. BACE1 regulates hippocampal astrogenesis via the Jagged1-Notch pathway. Cell Rep. 2013 Jul 11;4(1):40-9. PubMed.

    . BACE1 Deficiency Causes Abnormal Neuronal Clustering in the Dentate Gyrus. Stem Cell Reports. 2017 Jul 11;9(1):217-230. Epub 2017 Jun 29 PubMed.

    . Human hippocampal neurogenesis drops sharply in children to undetectable levels in adults. Nature. 2018 Mar 15;555(7696):377-381. Epub 2018 Mar 7 PubMed.

    . Human Hippocampal Neurogenesis Persists throughout Aging. Cell Stem Cell. 2018 Apr 5;22(4):589-599.e5. PubMed.

    View all comments by Jenny Gunnersen
  3. Chatila and colleagues have identified a role for BACE1 in the regulation of hippocampal neurogenesis in adult mice, raising a new concern regarding the use of BACE inhibitors for the treatment of Alzheimer’s disease. The increase in undifferentiated neural precursor cells (NPCs) seen in the dentate gyri of constitutive BACE1 KO mice adds to the physiological and behavioural changes identified in these mice, which include hypomyelination, axon guidance errors, and alterations in synaptic number and function (Munro et al., 2016). It will be important to identify which BACE1 substrate(s) contribute to this phenotype, including APPα/β as considered by the authors; BACE1 has a number of validated substrates expressed in the adult hippocampus such as seizure-related gene 6 (Sez6), Sez6-like (Pigoni et al., 2016) and CHL1. Additionally, it remains to be determined what the functional effect will be of this increase in undifferentiated cells in the hippocampus.

    It is now essential to determine whether the alterations in neurogenesis observed by Chatila et al. are seen in mature, wild-type mice treated with BACE inhibitors, or whether this phenomenon is at least partly the result of other (e.g. compensatory) changes resulting from constitutive BACE1 KO. This study also reinforces the importance of identifying the optimal level of BACE1 inhibition for the treatment of Alzheimer’s disease which will slow disease progression while minimizing potential side effects. Unlike BACE1 KO mice, BACE1 heterozygous mice show no changes in NPC proliferation and may not have a decrease in neuronal differentiation of NPCs (although, as the authors discuss, this point is not completely clear). Clinically, the most appropriate level of inhibition of BACE1 proteolytic activity remains to be determined, although complete inhibition is not the aim.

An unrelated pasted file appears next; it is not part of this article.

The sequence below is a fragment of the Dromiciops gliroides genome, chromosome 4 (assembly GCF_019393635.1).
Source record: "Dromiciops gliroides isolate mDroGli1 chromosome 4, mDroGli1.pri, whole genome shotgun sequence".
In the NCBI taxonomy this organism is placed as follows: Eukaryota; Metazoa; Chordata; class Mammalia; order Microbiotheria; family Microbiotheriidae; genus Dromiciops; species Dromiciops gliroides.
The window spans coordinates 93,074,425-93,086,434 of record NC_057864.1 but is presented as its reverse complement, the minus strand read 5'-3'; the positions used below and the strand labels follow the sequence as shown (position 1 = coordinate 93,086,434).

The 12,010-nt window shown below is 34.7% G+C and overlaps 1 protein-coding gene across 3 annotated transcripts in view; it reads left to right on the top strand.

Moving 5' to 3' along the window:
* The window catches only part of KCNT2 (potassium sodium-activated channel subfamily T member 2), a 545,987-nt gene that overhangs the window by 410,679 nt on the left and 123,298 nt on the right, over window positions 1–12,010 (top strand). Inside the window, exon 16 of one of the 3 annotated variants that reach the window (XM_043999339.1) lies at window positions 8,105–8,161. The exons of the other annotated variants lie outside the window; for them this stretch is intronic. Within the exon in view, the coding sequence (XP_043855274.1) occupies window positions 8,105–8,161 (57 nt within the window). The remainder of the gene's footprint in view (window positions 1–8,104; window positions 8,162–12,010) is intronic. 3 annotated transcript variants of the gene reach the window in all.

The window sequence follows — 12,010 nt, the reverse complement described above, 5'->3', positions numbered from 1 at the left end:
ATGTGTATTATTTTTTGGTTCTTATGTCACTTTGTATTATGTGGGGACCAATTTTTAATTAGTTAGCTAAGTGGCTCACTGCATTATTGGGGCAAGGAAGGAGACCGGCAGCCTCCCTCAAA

Past animal studies have shown that BACE inhibition can result in changes to dendritic spine plasticity (Filser et al., 2015; Zhu et al., 2016) and cognitive deficits (Filser et al., 2015). It is important to ascertain any additional mechanism-based side effects of BACE inhibition that could counteract the potential benefits of this treatment strategy, particularly in light of the recent clinical trials of BACE1 inhibitor verubecestat, which had no effect on cognitive decline in patients. Here, Chatila et al. have identified a physiological function of BACE1 that could significantly impact on plasticity and memory function and should be given attention in future studies involving BACE inhibitors.


    . Functions of the Alzheimer's Disease Protease BACE1 at the Synapse in the Central Nervous System. J Mol Neurosci. 2016 Nov;60(3):305-315. Epub 2016 Jul 25 PubMed.

    . Seizure protein 6 and its homolog seizure 6-like protein are physiological substrates of BACE1 in neurons. Mol Neurodegener. 2016 Oct 5;11(1):67. PubMed.

    . Pharmacological inhibition of BACE1 impairs synaptic plasticity and cognitive functions. Biol Psychiatry. 2015 Apr 15;77(8):729-39. Epub 2014 Oct 29 PubMed.

    . Beta-Site Amyloid Precursor Protein Cleaving Enzyme 1 Inhibition Impairs Synaptic Plasticity via Seizure Protein 6. Biol Psychiatry. 2016 Dec 26; PubMed.

    View all comments by Kathryn Munro

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  1. Alzheimer’s Disease-Related Proteins Needed for Neurogenesis